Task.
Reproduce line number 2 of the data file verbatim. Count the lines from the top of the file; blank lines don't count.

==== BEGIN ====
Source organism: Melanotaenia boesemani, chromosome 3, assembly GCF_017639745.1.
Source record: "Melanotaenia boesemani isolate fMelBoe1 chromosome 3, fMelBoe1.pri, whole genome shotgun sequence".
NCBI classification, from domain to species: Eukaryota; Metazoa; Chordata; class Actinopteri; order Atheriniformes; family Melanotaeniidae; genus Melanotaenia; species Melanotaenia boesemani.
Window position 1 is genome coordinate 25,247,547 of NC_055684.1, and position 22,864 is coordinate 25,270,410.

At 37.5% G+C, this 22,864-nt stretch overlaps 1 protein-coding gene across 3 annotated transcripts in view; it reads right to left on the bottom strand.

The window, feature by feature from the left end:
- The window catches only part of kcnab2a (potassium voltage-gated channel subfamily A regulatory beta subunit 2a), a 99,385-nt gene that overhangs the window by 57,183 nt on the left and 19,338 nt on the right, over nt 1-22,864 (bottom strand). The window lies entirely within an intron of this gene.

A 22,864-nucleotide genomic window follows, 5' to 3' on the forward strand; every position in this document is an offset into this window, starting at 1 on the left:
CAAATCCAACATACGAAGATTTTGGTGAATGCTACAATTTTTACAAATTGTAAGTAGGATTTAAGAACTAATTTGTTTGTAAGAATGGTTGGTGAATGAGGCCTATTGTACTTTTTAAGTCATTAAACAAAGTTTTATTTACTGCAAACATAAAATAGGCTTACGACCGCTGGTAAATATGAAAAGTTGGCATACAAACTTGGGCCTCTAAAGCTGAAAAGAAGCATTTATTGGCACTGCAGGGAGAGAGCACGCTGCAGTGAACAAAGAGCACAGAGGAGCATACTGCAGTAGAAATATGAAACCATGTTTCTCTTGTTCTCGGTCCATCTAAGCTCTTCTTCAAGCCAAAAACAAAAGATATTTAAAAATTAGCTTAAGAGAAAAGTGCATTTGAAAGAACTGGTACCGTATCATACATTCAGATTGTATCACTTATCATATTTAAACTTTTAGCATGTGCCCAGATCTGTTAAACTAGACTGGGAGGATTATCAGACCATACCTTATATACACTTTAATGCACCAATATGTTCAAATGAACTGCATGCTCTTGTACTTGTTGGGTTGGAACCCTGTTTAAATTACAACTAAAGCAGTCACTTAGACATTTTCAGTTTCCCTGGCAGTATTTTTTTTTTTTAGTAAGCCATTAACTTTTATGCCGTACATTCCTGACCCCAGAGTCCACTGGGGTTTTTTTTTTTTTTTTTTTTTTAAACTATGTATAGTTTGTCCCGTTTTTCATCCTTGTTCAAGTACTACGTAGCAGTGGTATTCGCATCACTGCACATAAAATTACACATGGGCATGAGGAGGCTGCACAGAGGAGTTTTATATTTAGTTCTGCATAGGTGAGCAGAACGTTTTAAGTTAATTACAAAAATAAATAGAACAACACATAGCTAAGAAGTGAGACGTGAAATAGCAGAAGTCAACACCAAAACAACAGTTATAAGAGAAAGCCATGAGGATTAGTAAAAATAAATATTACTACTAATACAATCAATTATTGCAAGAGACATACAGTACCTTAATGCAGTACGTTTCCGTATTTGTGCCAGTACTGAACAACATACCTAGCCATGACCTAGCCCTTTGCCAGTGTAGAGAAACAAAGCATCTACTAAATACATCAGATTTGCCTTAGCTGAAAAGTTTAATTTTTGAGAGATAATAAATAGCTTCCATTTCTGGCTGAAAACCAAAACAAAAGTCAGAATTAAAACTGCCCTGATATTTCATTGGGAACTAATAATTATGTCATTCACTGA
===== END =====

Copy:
Source record: "Melanotaenia boesemani isolate fMelBoe1 chromosome 3, fMelBoe1.pri, whole genome shotgun sequence".